SEATTLE -- After Howard Lincoln watched yet another Seattle Mariners news conference to introduce a new employee, the CEO of the organization said he would take another personal financial hit because of the club's losing season.
Lincoln, the CEO of the Mariners for the past 16 seasons, who rarely speaks, said on Tuesday that as a condition of Seattle having another losing season he would be taking less compensation for his role overseeing the club. Lincoln said he viewed taking less money as his way of being accountable when the club has not succeeded.
"Over the years when we've had losing seasons I had made some very painful and self-imposed financial hits in terms of compensation, in terms of bonuses as my way of trying to be accountable. I will do that this season as well because it's a losing season," Lincoln said after new general manager Jerry Dipoto was introduced.
Lincoln has become a polarizing figure for many Seattle fans as the franchise has endured a 14-year playoff drought, now the longest in baseball after Toronto reached the postseason this year. While players, managers and general managers have cycled through Safeco Field during that time, Lincoln has remained in charge.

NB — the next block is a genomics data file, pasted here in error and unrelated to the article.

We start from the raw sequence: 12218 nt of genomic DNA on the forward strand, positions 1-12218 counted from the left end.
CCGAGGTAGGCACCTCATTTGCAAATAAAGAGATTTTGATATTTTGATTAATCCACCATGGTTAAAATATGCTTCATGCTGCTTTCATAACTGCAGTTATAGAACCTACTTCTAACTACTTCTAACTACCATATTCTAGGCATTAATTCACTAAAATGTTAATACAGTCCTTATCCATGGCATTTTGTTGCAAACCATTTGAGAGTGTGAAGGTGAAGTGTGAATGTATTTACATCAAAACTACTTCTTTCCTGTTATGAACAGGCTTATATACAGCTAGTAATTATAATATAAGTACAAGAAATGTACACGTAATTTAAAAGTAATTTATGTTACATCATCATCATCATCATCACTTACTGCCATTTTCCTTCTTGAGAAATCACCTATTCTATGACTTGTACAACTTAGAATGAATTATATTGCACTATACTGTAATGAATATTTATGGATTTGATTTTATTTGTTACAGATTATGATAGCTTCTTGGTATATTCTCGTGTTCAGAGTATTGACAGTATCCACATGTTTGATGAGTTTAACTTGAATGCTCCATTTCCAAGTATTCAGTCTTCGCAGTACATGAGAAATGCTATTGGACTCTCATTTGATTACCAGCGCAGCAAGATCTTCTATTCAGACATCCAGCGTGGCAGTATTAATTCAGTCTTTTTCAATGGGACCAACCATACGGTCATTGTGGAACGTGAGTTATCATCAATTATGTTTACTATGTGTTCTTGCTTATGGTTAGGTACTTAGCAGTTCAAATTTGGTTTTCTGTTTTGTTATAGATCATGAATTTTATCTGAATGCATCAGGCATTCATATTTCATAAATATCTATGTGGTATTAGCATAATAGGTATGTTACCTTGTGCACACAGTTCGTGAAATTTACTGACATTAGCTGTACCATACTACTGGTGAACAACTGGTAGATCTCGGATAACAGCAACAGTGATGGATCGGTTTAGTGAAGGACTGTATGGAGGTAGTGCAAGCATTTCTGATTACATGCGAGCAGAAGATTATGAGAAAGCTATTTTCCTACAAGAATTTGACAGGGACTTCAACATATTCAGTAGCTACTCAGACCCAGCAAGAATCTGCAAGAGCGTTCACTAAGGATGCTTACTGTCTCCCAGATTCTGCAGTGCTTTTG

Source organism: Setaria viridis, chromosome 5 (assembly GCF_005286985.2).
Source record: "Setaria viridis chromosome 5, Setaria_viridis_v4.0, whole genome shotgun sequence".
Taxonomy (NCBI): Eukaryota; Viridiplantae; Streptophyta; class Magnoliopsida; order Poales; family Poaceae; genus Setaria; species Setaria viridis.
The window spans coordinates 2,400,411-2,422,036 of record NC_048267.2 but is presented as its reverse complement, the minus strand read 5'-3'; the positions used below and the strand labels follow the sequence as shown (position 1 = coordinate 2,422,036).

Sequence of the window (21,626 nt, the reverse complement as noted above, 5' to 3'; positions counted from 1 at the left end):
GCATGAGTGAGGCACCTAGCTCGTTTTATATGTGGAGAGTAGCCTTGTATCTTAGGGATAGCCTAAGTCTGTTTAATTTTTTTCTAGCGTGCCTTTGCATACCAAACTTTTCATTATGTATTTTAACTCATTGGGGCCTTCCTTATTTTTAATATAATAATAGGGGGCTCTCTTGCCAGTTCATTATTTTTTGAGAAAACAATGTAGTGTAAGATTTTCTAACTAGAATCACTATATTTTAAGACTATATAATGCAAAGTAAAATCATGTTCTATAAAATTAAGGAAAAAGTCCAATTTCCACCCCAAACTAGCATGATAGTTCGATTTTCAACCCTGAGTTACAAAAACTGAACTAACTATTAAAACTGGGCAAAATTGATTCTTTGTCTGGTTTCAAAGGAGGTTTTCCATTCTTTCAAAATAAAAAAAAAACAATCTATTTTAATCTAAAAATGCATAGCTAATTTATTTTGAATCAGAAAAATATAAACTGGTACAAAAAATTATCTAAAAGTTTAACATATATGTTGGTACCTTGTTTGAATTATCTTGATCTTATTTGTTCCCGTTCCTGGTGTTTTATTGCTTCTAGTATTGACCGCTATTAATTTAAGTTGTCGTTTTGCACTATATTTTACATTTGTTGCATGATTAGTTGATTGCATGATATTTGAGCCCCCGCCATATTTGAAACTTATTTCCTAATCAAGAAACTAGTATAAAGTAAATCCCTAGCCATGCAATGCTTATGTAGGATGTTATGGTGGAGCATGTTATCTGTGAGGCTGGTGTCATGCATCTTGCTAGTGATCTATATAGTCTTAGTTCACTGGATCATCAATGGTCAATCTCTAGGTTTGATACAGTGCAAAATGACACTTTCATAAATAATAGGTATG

Lincoln said in 2008 that he was on the "hot seat" after the Mariners lost 101 games and underwent front-office changes. On Tuesday, Lincoln said he would not use that phrase again but feels responsible for the success of the franchise.
Lincoln became CEO in September 1999 and left his position as chairman of Nintendo of America in February 2000. The Mariners have had seven winning seasons and nine losing seasons since Lincoln became CEO.
"I certainly feel responsible for the performance of the team and the overall performance of the franchise and when we have losing seasons like this I accept responsibility the only way that I can, and that is to take a financial hit," he said.